New Age, Same Boots
In 1971, 103-year-old Joseph Holick passed away, leaving his
beloved business in the hands of his son, Johnnie. When an
energetic 21-year-old with a passion for bootmaking walked
into the shop 20 years later, Johnnie knew he wanted the
youngster as his apprentice.
Leo Belovoskey Jr. trained with Johnnie, learning the
bootmaking process just as Johnnie had learned from his
father. Following Johnnie’s passing in 2002, his daughters
sold the business to his protégé in 2005. Shortly after,
Belovoskey relocated Holick’s to a property in Westgate Plaza
due to rising rent prices on Northgate.
Since 2006, Belovoskey has seen thousands of cadets come
through his shop, their eyes lighting up as they get measured,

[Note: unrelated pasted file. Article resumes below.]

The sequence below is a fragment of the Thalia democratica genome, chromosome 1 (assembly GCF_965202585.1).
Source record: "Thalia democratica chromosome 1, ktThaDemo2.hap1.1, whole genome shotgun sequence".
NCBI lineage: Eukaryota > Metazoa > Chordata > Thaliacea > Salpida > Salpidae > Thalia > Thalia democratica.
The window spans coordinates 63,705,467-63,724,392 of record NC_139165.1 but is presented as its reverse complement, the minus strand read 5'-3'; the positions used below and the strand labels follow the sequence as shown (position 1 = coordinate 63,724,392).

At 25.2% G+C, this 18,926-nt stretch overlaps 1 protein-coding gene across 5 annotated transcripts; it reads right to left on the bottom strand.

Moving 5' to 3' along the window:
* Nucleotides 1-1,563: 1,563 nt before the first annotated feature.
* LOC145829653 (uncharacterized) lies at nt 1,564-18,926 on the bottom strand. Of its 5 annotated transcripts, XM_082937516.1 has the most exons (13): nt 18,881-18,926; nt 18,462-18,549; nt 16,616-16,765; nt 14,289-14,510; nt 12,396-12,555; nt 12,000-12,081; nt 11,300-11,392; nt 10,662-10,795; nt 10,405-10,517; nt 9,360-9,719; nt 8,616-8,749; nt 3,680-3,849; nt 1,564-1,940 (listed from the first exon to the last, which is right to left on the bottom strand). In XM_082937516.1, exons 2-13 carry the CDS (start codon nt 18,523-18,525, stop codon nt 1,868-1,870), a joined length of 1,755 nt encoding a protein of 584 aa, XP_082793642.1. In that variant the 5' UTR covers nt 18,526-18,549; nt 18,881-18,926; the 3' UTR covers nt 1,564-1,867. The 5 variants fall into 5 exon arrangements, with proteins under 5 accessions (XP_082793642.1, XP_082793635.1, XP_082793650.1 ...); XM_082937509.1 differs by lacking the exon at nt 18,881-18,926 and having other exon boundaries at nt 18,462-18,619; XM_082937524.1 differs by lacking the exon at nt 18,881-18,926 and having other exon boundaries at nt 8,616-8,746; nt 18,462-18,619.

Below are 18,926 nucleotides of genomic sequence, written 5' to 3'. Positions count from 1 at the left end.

try on their boots for the first time or leave with their
“When I was in high school, I wasn’t anyone special,”
Belovoskey said, with tears in his eyes. “Then suddenly, I’m
deeply rooted in a Texas A&M tradition where cadets see me as
this legendary craftsman. I’m honored. At the same time, I’m
As for the future, Holick’s will maintain its famed tradition
and detailed handiwork, carefully crafting the distinctive
boots every cadet is eager to earn.
“As long as the Corps needs boots, there will be business,”
Belovoskey concluded. “I have the best job in town because I
get to witness the Corps journey. On the walk to the
measurement chair, something happens, and the cadets almost
glow—that is a special feeling.”
On the walk to the measurement chair, something happens, and
the cadets almost glow — that is a special feeling.”
-Leo Belovoskey Jr.